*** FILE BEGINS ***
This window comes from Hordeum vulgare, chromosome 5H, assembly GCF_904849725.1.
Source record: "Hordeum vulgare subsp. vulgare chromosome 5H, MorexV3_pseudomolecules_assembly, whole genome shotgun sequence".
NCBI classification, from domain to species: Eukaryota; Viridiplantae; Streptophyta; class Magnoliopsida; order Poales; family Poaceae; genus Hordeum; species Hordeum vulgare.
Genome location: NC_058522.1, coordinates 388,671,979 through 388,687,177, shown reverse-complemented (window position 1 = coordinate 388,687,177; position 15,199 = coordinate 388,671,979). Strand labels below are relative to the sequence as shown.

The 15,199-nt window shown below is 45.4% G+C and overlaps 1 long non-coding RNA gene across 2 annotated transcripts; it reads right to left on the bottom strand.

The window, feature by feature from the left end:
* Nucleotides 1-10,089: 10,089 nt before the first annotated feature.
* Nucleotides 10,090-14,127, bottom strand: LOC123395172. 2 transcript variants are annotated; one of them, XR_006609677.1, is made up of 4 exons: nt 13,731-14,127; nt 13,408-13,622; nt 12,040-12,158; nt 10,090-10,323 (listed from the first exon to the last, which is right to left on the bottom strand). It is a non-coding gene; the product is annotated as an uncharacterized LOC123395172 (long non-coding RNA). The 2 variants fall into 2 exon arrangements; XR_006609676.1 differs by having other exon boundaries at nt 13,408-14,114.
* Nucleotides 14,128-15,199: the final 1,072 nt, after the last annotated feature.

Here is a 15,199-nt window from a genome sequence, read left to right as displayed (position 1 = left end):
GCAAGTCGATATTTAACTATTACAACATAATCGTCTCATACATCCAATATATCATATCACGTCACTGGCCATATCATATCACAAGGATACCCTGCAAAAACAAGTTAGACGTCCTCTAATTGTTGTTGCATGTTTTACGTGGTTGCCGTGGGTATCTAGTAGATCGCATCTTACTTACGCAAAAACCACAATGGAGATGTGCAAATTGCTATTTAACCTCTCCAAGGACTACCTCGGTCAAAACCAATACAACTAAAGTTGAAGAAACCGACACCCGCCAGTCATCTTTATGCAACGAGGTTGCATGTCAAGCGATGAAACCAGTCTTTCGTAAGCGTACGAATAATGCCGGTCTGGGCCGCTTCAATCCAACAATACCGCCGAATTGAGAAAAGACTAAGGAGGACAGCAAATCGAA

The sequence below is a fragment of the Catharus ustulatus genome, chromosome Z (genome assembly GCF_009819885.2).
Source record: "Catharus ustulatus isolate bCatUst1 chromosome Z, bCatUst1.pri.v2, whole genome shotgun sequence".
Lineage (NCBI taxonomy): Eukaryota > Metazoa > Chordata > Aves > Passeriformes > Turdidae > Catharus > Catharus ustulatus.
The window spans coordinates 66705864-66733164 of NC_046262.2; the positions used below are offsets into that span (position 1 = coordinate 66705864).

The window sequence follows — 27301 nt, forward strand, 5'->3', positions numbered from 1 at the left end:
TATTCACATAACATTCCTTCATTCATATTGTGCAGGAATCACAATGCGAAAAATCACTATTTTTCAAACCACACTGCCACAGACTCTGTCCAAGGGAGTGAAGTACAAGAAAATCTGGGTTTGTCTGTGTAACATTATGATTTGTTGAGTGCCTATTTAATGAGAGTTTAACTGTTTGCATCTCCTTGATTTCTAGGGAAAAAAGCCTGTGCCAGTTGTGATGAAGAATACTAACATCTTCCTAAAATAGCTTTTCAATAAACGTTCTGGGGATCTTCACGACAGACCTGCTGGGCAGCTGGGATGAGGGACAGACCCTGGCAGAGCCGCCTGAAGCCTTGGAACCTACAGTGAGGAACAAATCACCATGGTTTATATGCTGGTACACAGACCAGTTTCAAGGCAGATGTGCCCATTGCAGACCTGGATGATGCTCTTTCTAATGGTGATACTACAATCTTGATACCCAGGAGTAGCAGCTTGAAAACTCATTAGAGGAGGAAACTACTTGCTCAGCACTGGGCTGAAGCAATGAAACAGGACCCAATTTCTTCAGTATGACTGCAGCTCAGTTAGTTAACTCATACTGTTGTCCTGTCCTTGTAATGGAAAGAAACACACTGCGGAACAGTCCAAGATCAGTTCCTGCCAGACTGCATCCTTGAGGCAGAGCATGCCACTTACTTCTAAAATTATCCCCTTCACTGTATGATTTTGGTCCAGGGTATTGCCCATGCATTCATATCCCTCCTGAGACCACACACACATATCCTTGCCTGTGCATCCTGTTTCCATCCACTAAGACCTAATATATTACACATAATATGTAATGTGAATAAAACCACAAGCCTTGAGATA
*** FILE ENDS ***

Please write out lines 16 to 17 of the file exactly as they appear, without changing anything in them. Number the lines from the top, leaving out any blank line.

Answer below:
The window sequence follows — 27301 nt, forward strand, 5'->3', positions numbered from 1 at the left end:
TATTCACATAACATTCCTTCATTCATATTGTGCAGGAATCACAATGCGAAAAATCACTATTTTTCAAACCACACTGCCACAGACTCTGTCCAAGGGAGTGAAGTACAAGAAAATCTGGGTTTGTCTGTGTAACATTATGATTTGTTGAGTGCCTATTTAATGAGAGTTTAACTGTTTGCATCTCCTTGATTTCTAGGGAAAAAAGCCTGTGCCAGTTGTGATGAAGAATACTAACATCTTCCTAAAATAGCTTTTCAATAAACGTTCTGGGGATCTTCACGACAGACCTGCTGGGCAGCTGGGATGAGGGACAGACCCTGGCAGAGCCGCCTGAAGCCTTGGAACCTACAGTGAGGAACAAATCACCATGGTTTATATGCTGGTACACAGACCAGTTTCAAGGCAGATGTGCCCATTGCAGACCTGGATGATGCTCTTTCTAATGGTGATACTACAATCTTGATACCCAGGAGTAGCAGCTTGAAAACTCATTAGAGGAGGAAACTACTTGCTCAGCACTGGGCTGAAGCAATGAAACAGGACCCAATTTCTTCAGTATGACTGCAGCTCAGTTAGTTAACTCATACTGTTGTCCTGTCCTTGTAATGGAAAGAAACACACTGCGGAACAGTCCAAGATCAGTTCCTGCCAGACTGCATCCTTGAGGCAGAGCATGCCACTTACTTCTAAAATTATCCCCTTCACTGTATGATTTTGGTCCAGGGTATTGCCCATGCATTCATATCCCTCCTGAGACCACACACACATATCCTTGCCTGTGCATCCTGTTTCCATCCACTAAGACCTAATATATTACACATAATATGTAATGTGAATAAAACCACAAGCCTTGAGATA